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Product Details

  • Hardcover: 128 pages
  • Publisher: Boom Entertainment (July 21, 2009)
  • Language: English
  • ISBN-10: 1932386440
  • ISBN-13: 978-1932386448
  • Product Dimensions: 7 x 0.5 x 10.5 inches
  • Shipping Weight: 1.4 pounds
  • Average Customer Review: 4.2 out of 5 stars  See all reviews (12 customer reviews)
  • Amazon Best Sellers Rank: #1,003,975 in Books (See Top 100 in Books)

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Customer Reviews

Most Helpful Customer Reviews

5 of 5 people found the following review helpful By Sam Quixote TOP 1000 REVIEWER on January 27, 2011
Format: Hardcover
A contract hitman on a job sits around for days waiting for his target to appear. While he waits he tells the story of how he came to be a hitman - a normal chap, he was paid by someone to beat up another stranger which he did, although he accidentally killed him. The client paid him more money for this and he ended up doing it more and more until it became his profession. After years of this and following a botched job he decides to retire to his Venezualan paradise - except retirement for hitmen isn't easy as taking the money and walking away. Soon he finds himself the target and is betrayed by people he thought were friends.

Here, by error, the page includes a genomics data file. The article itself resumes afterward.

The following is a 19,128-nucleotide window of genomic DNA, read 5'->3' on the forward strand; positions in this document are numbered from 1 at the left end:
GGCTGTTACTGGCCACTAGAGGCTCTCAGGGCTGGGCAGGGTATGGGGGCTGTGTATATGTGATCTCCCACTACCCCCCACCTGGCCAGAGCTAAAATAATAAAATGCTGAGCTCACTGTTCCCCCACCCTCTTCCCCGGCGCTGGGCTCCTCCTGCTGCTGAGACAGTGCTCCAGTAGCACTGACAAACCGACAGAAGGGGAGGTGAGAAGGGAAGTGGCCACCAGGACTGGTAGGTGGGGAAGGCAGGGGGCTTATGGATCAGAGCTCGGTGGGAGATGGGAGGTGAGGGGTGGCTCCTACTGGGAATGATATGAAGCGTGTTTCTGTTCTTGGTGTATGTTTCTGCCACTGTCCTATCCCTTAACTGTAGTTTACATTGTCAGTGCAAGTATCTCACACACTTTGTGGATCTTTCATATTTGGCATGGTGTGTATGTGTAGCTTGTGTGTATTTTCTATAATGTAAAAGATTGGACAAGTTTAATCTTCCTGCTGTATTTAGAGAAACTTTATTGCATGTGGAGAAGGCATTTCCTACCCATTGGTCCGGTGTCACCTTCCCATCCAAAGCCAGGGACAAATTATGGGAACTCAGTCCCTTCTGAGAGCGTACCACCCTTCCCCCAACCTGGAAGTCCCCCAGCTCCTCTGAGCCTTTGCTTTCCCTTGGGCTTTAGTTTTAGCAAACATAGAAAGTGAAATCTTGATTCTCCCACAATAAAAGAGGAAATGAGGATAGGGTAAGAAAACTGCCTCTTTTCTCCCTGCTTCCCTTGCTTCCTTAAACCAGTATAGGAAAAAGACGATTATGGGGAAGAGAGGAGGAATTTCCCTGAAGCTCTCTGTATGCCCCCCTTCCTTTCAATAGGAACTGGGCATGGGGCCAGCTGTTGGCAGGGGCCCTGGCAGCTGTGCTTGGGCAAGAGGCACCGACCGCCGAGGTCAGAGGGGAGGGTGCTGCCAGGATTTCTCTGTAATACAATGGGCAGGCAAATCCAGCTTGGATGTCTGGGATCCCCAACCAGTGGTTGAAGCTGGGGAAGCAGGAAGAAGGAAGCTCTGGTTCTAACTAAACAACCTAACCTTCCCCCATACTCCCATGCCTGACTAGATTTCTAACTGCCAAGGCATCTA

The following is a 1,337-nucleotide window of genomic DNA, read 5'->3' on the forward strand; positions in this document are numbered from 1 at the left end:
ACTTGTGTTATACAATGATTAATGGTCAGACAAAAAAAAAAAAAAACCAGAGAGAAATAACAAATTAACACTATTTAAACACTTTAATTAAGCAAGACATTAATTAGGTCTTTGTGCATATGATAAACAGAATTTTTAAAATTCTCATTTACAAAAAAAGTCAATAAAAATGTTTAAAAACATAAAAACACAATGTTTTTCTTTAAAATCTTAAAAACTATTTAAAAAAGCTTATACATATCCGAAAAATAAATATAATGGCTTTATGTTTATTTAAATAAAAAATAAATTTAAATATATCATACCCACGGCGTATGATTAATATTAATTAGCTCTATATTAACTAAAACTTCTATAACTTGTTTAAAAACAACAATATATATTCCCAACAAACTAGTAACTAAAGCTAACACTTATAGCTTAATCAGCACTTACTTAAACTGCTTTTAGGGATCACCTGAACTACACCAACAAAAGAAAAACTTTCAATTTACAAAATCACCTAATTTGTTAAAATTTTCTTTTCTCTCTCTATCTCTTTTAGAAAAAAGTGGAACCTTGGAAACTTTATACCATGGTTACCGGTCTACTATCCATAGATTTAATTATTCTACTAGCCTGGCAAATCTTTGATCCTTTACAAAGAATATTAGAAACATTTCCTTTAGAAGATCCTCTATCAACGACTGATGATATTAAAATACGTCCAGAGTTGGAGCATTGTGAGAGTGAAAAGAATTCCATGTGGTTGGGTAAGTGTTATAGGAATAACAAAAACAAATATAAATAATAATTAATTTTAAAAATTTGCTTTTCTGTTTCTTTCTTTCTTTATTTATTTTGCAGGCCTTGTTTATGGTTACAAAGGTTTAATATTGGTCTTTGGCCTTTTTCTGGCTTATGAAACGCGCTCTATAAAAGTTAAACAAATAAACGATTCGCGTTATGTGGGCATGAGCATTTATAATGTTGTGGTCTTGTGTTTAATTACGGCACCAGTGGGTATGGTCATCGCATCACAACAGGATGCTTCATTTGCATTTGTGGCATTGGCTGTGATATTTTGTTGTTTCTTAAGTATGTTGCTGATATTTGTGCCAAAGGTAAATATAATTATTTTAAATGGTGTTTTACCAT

"The Killer" is a hitman story that's familiar and has been told numerous times before, both in literature and in film. It's an easy read and Matz knows how to tell a story, mixing in action amidst a lot of exposition. Luc Jacamon's artwork though is what sets this book apart from other crime books. Usually noir/crime comic books have a grimy feel to the artwork, a grittiness that manifests itself in drab colours and lots of shadows but Jacamon flips this concept and the pages are filled with glorious colours, helped in part by the script which calls for scenes in the Venezualan jungles and the Alps.